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prittle ; these cakes are kept in well closed bot-
The stern Athenian prince
Id. Knight's Tele.
And tame to plumbs the sourness of the sloes.
Tufts of grass sour land. Mortimer's Husbandry.
He said a sour thing to Laura the other day.
superstition and the sou: ness of enthusiasm : it is not
Sax. sur, surig;
of an uncomfortable melancholy nature.
with our serious frame of mind.
Asses' milk, when it sours in the stomach, aod
pungent with astrin-
whey turned sour,
Arbuthnot on Diet.
Of acid or sour one has a notion from taste, sa-
ness being one of those simple ideas which one cannot
with discontented mien !
Has life no spurness, drawn so near its end
The lord treasurer often looked on me with a set
One passion, with a different turn,
Makes wit infame, or anger burn.
Spanish West-Indies, where it is cultivated for its
Both ways deceitful is the wine of power ;
Sour, in chemistry, &c. See ACID, ACIDITY,
Acids, and CHEMISTRY, Index.
SOURABHAYA, a settlement on the north.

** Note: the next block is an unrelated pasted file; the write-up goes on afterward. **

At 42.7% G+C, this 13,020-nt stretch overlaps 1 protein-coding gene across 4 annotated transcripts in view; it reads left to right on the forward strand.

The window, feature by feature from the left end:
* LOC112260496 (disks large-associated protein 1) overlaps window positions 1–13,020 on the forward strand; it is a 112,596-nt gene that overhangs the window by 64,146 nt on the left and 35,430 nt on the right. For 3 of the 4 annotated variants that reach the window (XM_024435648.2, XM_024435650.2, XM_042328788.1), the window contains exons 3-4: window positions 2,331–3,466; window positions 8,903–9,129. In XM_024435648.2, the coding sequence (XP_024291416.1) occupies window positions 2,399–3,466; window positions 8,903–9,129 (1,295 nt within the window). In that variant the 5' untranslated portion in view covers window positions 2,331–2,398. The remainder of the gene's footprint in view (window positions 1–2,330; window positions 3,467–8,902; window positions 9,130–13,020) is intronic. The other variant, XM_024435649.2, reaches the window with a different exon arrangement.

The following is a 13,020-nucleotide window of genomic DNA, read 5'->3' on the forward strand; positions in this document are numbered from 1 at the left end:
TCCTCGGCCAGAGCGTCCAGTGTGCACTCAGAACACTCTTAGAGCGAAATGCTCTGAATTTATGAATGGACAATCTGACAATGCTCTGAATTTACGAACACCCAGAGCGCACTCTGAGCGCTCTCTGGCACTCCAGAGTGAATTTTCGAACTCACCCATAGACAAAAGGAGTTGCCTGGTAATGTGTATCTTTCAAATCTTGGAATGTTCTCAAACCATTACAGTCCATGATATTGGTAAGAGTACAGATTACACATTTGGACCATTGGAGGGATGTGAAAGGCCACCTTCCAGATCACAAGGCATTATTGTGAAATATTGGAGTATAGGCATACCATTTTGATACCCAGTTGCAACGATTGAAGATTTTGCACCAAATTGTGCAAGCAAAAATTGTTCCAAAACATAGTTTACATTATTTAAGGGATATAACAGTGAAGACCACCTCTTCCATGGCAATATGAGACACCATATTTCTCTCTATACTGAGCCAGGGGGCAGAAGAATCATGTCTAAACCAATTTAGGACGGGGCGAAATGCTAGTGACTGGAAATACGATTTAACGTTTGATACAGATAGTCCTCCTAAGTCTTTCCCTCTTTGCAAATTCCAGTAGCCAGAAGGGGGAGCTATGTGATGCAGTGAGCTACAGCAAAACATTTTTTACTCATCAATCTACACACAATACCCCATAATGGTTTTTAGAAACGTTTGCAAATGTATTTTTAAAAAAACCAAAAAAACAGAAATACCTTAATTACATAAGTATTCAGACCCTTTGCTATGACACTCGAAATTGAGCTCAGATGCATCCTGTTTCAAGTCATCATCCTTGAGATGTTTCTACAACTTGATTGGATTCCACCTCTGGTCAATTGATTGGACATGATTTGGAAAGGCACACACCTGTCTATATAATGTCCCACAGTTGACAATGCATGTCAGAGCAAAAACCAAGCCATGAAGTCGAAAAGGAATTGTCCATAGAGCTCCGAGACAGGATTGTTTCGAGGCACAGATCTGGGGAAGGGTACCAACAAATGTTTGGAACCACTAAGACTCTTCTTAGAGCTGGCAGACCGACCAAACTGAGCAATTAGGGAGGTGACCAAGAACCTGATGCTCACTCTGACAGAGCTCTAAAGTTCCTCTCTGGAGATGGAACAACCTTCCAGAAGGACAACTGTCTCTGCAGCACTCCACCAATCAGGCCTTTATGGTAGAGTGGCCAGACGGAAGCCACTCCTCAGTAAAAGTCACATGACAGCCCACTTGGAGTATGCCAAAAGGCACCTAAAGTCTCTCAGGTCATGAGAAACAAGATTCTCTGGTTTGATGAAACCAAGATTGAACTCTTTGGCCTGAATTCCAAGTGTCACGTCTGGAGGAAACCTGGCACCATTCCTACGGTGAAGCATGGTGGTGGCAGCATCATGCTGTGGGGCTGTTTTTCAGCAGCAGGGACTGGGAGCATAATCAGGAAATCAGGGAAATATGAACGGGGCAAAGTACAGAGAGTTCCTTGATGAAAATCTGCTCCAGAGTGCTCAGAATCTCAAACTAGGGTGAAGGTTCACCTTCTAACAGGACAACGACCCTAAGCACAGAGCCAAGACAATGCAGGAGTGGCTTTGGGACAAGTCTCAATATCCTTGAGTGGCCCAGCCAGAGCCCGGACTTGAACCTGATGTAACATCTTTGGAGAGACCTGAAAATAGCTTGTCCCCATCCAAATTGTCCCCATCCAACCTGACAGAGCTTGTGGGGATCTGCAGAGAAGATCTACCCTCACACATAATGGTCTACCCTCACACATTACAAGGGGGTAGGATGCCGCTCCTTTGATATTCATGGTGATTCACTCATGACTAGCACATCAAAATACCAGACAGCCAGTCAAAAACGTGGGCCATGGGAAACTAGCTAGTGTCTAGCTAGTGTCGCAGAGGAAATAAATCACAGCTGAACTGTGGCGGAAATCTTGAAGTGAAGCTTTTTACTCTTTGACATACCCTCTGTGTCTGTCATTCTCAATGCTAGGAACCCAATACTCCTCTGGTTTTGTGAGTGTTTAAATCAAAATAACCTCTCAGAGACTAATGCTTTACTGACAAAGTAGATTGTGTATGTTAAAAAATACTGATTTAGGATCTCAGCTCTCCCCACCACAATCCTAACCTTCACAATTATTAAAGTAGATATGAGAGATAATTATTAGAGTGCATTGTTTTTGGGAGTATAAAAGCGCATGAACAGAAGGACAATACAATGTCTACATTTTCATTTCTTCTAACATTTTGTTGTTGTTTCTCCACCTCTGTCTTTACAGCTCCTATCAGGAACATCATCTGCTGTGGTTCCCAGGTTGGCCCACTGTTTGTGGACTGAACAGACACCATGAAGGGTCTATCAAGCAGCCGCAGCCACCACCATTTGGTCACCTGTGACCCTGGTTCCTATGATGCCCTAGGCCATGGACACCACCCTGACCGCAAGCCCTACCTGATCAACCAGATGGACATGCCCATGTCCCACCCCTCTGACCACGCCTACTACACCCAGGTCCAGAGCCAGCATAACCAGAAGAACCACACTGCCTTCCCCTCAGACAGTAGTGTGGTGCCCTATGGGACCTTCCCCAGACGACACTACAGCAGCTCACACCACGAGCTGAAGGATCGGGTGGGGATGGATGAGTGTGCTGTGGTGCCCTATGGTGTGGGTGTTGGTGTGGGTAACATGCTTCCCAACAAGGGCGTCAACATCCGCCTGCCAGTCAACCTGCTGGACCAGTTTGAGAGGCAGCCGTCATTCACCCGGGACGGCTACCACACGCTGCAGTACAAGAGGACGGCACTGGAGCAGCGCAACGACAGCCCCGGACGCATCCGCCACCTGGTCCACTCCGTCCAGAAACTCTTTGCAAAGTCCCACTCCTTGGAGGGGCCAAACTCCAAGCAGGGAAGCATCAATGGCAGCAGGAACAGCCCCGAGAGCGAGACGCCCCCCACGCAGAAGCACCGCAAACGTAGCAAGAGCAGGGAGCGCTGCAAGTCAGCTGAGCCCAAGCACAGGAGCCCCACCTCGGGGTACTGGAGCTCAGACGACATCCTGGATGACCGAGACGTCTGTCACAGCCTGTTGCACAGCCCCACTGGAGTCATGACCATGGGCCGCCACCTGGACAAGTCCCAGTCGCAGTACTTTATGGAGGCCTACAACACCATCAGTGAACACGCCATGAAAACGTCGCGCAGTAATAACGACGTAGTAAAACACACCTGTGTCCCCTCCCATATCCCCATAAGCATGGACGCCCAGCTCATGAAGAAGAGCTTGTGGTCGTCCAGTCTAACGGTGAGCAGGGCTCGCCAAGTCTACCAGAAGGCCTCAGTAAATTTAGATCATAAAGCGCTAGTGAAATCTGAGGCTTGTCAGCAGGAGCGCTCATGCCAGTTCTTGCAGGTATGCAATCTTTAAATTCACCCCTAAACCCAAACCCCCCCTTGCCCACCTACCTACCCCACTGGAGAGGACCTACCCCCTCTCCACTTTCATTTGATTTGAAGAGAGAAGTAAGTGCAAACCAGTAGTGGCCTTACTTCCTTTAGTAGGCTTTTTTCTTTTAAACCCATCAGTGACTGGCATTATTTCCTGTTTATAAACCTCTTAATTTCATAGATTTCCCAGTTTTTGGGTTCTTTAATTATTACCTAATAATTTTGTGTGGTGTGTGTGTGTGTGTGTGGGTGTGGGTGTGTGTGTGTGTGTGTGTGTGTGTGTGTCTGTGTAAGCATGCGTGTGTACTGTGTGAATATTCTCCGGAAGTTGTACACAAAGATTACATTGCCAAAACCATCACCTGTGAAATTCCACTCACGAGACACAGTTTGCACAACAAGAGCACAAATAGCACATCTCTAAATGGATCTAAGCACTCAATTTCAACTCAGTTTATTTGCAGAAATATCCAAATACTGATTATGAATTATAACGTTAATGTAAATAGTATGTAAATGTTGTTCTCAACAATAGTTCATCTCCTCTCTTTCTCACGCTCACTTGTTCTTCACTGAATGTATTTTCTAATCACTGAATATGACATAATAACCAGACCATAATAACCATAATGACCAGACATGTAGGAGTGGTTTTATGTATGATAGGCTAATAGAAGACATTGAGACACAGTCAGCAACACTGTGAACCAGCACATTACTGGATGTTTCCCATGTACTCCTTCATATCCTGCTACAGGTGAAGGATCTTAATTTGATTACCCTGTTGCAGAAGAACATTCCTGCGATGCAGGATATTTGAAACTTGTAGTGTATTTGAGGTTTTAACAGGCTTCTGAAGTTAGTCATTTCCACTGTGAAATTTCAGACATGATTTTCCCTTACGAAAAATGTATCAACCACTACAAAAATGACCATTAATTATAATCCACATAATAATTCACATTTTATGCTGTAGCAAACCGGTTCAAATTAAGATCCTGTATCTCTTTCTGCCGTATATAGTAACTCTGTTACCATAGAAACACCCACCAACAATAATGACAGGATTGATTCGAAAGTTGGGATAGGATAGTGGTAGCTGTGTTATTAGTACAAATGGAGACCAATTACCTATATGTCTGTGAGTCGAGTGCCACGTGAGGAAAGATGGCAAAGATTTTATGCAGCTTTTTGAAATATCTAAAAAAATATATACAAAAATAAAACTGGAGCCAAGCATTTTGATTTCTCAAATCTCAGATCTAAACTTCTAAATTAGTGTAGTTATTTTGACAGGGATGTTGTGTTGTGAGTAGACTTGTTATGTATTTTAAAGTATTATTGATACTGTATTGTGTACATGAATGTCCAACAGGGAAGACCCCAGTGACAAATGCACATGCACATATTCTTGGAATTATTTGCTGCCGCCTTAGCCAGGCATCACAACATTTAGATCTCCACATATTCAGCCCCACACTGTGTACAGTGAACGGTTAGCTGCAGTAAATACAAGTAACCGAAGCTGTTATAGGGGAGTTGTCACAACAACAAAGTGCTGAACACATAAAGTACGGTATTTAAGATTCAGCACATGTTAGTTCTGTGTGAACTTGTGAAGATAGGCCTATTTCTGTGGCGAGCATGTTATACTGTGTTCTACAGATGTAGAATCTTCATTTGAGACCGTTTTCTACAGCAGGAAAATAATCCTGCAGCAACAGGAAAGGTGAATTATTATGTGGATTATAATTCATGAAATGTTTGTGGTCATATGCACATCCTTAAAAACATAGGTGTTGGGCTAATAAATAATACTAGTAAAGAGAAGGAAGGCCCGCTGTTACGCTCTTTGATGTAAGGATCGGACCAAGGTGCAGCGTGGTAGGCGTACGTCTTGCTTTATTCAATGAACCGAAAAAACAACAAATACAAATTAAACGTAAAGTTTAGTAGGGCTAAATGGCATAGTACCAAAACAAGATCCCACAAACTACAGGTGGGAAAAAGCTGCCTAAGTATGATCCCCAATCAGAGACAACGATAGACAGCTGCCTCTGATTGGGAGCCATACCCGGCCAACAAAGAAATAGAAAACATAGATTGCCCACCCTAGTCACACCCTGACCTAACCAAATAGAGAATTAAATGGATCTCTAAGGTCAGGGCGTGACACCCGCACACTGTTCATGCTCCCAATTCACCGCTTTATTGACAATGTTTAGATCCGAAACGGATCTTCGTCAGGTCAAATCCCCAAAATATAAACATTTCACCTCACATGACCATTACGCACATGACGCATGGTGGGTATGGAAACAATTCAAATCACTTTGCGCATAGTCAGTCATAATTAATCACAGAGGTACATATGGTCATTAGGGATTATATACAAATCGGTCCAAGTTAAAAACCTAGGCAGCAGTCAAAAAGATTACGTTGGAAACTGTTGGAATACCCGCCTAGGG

eastern coast of Java, the capital of a Dutch Es
tablishment. The place is situated in lat. To
11' S., on the banks of a river one mile and a half
Bacon. from the sea shore. It is navigable up to the
ing. The environs and banks of the river con-
tain many villages, inhabited by two-thirds
The country around Sourabhaya is very fertile,
and shaded by thickets of bamboos, bananas,
80 light that it can be ploughed with a single
which, though small, are strong and bandsome.
Decay of Piety. The Dutch garrison is quartered in a brick fort,
most of the officers. This place is the depot
the Dutch East Company. Here are several
ten or twelve feet water, which are afterwards
sold to the petty princes on Borneo and Bally,
and for transporting the rice raised in the neigh-
tain a hard stone, in color and veins resembling
box-wood, which is worked with a wheel by the